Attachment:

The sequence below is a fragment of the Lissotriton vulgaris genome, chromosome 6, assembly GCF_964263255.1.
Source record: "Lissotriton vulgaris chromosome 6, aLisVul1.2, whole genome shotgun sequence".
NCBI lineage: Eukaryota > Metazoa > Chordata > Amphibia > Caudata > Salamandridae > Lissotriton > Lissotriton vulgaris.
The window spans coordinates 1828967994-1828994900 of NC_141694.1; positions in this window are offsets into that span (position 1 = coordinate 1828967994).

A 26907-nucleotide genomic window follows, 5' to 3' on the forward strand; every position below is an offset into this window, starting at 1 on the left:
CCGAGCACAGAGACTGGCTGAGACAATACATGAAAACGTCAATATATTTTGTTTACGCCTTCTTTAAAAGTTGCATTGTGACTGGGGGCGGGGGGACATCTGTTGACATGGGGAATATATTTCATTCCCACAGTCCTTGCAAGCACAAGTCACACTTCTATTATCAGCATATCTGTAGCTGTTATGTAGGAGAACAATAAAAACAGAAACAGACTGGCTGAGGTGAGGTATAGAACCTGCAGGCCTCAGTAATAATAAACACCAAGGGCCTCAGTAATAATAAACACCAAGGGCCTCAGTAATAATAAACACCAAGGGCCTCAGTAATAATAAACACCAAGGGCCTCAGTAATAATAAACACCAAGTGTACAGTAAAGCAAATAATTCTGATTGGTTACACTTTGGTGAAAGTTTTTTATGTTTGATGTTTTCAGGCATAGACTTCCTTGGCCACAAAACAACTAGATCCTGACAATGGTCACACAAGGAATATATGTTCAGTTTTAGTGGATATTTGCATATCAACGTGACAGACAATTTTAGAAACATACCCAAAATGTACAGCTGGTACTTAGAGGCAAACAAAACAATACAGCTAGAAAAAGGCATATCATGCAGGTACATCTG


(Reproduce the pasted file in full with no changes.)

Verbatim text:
The sequence below is a fragment of the Lissotriton vulgaris genome, chromosome 6, assembly GCF_964263255.1.
Source record: "Lissotriton vulgaris chromosome 6, aLisVul1.2, whole genome shotgun sequence".
NCBI lineage: Eukaryota > Metazoa > Chordata > Amphibia > Caudata > Salamandridae > Lissotriton > Lissotriton vulgaris.
The window spans coordinates 1828967994-1828994900 of NC_141694.1; positions in this window are offsets into that span (position 1 = coordinate 1828967994).

A 26907-nucleotide genomic window follows, 5' to 3' on the forward strand; every position below is an offset into this window, starting at 1 on the left:
CCGAGCACAGAGACTGGCTGAGACAATACATGAAAACGTCAATATATTTTGTTTACGCCTTCTTTAAAAGTTGCATTGTGACTGGGGGCGGGGGGACATCTGTTGACATGGGGAATATATTTCATTCCCACAGTCCTTGCAAGCACAAGTCACACTTCTATTATCAGCATATCTGTAGCTGTTATGTAGGAGAACAATAAAAACAGAAACAGACTGGCTGAGGTGAGGTATAGAACCTGCAGGCCTCAGTAATAATAAACACCAAGGGCCTCAGTAATAATAAACACCAAGGGCCTCAGTAATAATAAACACCAAGGGCCTCAGTAATAATAAACACCAAGGGCCTCAGTAATAATAAACACCAAGTGTACAGTAAAGCAAATAATTCTGATTGGTTACACTTTGGTGAAAGTTTTTTATGTTTGATGTTTTCAGGCATAGACTTCCTTGGCCACAAAACAACTAGATCCTGACAATGGTCACACAAGGAATATATGTTCAGTTTTAGTGGATATTTGCATATCAACGTGACAGACAATTTTAGAAACATACCCAAAATGTACAGCTGGTACTTAGAGGCAAACAAAACAATACAGCTAGAAAAAGGCATATCATGCAGGTACATCTG